“Each of the 111 stars carved into the marble wall behind me is an expression of love, respect, and eternal devotion. Together, they silently testify to nearly seven decades of valor and dedication, virtue and sacrifice, all on behalf of our Republic.”
Director John O. Brennan — CIA Annual Memorial Ceremony (May 19, 2014)
“Dear Molly, Could you tell us how many stars on the Memorial Wall are known to represent women? Regards, Intel Today”
Question to CIA Molly Hale (Tweet – February 4 2019)
“I have no doubt Abdelsayed’s death was linked to the stresses of a dangerous assignment tracking Taliban members and other targets.”
Former CIA Director John Brennan (May 2019)
“There’s been an erosion of understanding in CIA leadership for at least two decades about what the wall is for and who is it that we’re commemorating. Now we have a suicide star on the wall. That’s not what the wall is for.”
Retired CIA historian Nicholas Dujmovic (May 2019)
August 28 2020 — The daughter of Egyptian immigrants, Ranya Abdelsayed (04/28/1979) joined the CIA in 2006. On August 28 2013, while serving in Afghanistan, she committed suicide. Follow us on Twitter: @Intel_Today
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A special page “CIA Book of Honor” has been created.
This will allow you to easily find the references to the stars we have already written about. I will try to keep this page up to date.
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I have long argued that the CIA was “hiding” the identity of a female officer recently honoured by a star on the Memorial Wall. We now know who she was and how she died.
On March 22 2019, the CIA indeed confirmed that 11 stars represent women. And, to the best of my knowledge, only 10 were known to have been “killed in the line of duty.”
On May 20 2019, the Washington Post revealed the name of the mysterious star. And, as I suspected, her story is rather unusual.
Ranya Abdelsayed was less than 48 hours away from returning to the United States when a colleague found her body in her bed at the agency’s Gecko Firebase in Kandahar.
At 34, she had shot herself in the head.
At the 2014 Memorial Ceremony (May 19, 2014), Abdelsayed was honoured with a black star on the CIA’s vaunted Memorial Wall, which pays tribute to members of the CIA who gave their lives in the service of their country.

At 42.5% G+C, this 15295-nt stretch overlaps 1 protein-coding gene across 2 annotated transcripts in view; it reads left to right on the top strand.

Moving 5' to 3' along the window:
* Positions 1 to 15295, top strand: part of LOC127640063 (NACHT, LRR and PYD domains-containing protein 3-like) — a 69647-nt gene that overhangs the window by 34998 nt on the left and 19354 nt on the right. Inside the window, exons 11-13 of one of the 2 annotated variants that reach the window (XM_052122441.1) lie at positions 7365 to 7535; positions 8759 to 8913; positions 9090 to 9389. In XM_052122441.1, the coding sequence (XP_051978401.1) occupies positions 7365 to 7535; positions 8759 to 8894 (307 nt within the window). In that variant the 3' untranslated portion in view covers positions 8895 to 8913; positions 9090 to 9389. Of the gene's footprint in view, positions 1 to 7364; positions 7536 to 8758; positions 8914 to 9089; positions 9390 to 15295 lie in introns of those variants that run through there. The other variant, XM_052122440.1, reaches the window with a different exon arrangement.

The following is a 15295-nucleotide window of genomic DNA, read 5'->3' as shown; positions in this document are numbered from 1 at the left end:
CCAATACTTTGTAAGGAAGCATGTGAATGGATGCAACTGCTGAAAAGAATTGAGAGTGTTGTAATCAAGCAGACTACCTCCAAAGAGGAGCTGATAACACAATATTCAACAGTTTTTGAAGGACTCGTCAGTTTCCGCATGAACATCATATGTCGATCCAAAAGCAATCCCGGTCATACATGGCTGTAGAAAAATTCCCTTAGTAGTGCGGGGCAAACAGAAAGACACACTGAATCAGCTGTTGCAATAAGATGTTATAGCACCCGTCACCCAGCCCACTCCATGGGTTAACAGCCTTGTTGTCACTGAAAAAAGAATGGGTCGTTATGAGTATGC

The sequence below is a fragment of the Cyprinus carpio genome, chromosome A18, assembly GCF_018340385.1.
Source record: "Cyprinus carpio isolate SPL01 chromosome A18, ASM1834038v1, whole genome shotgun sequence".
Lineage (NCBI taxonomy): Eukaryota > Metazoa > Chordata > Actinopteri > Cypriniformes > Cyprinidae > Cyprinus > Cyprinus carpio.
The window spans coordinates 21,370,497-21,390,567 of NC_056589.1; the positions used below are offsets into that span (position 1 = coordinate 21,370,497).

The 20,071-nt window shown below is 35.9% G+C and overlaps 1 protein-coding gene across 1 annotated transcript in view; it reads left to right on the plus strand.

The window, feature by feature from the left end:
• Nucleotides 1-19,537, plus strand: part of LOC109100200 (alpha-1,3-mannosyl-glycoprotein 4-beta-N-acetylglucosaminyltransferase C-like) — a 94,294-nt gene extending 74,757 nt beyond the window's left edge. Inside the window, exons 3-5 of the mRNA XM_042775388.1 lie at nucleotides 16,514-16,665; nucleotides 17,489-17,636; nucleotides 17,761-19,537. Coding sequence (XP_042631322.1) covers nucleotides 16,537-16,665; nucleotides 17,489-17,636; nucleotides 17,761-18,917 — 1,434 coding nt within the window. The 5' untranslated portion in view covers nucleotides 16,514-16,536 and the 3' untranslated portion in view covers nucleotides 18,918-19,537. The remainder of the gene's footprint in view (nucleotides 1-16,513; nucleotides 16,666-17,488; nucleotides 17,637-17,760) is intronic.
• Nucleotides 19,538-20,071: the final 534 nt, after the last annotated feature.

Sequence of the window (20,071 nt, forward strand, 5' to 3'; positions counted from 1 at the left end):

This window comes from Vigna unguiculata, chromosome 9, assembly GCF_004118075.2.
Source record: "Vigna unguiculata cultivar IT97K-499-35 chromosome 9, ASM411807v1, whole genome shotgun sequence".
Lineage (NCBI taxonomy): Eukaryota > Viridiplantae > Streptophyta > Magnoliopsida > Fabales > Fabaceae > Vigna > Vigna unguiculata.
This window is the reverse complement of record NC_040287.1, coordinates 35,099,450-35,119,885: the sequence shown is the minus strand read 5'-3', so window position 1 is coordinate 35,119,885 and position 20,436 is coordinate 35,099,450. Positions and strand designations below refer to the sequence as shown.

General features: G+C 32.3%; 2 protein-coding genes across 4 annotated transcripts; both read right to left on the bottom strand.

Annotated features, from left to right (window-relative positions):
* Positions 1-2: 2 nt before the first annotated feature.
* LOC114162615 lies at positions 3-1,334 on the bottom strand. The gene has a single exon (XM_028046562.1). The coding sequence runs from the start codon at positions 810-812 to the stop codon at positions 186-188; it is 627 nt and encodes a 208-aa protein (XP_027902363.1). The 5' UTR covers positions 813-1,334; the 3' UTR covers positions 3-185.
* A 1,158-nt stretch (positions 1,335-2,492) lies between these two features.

In 2017, her name was added to the Book of Honor that sits at the base of the wall.
There was no customary news release or public acknowledgment.
Retired CIA historian Nicholas Dujmovic objected to her name being approved and a star representing her being added to the wall:
Abdelsayed’s inclusion violates the agency’s own criteria and her star “must absolutely come off the wall.”
The famed memorial is reserved for deaths that are “of an inspirational or heroic character” or are the result of enemy actions or hazardous conditions…
Jeremy Butler — chief executive of Iraq and Afghanistan Veterans of America — disagrees.
Butler wrote piece in the Washington Post — — explaining why Abdelsayed deserved to be on that wall of heroes. [Honoring a CIA officer who died by suicide is a step in the right direction]
This one star on CIA’s wall is an important step in the right direction. Let us stop stigmatizing and recognize trauma injuries for what they are.
When we plan for war, we plan for physical casualties, and we plan to honor the sacrifices made by those who are injured. We need to think similarly about mental-health injuries.
It is only by talking about these issues constructively and accurately that we will make inroads in addressing the public-health crisis of suicide.
Abdelsayed deserves her star on CIA’s Memorial Wall. Let us all work toward giving hope to those suffering from trauma injuries and preventing more stars like hers from appearing on our memorials.
CIA Honors its Fallen in Annual Memorial Ceremony (May 19, 2014)
WASHINGTON, DC – Today the Central Intelligence Agency paid tribute to the 111 women and men of the Agency workforce who have died in the line of duty—courageous Americans who made the ultimate sacrifice in service to their country.
This year marks the 40th anniversary of CIA’s Memorial Wall, and of the original 31 stars that were engraved in the summer of 1974 to honor those who had fallen since the Agency’s founding in 1947.
Standing before the Memorial Wall in the lobby of CIA headquarters, Director John O. Brennan said: “Each of the 111 stars carved into the marble wall behind me is an expression of love, respect, and eternal devotion. Together, they silently testify to nearly seven decades of valor and dedication, virtue and sacrifice, all on behalf of our Republic.”
Director Brennan emphasized that the constellation of stars is a powerful reminder that freedom comes at a very dear cost.
Director Brennan spoke at length about the extraordinary lives of the four individuals whose stars were added to the Memorial Wall this spring.
“We share your pride in them and what they achieved,” he told the assembled family members, friends, and colleagues. “We too know the measure of their strong character and generous spirit, and feel deeply privileged and grateful to have served with such selfless patriots.”
During the ceremony, Director Brennan presented the families of the four with a marble replica of their loved one’s star.
CIA’s Memorial Ceremony is attended each spring by hundreds of employees, retirees, and family members of those who died in service with CIA. [CIA Website]
A CIA suicide sparks hard questions about the agency’s Memorial Wall — Washington Post (May 19 2019)
CIA Memorial Wall — The Mysterious Star : Ranya Abdelsayed (April 28 1979 -August 28 2013)
On This Day — Remembering CIA Ranya Abdelsayed (April 28 1979 -August 28 2013)
On This Day — Remembering CIA Ranya Abdelsayed (April 28 1979 – August 28 2013)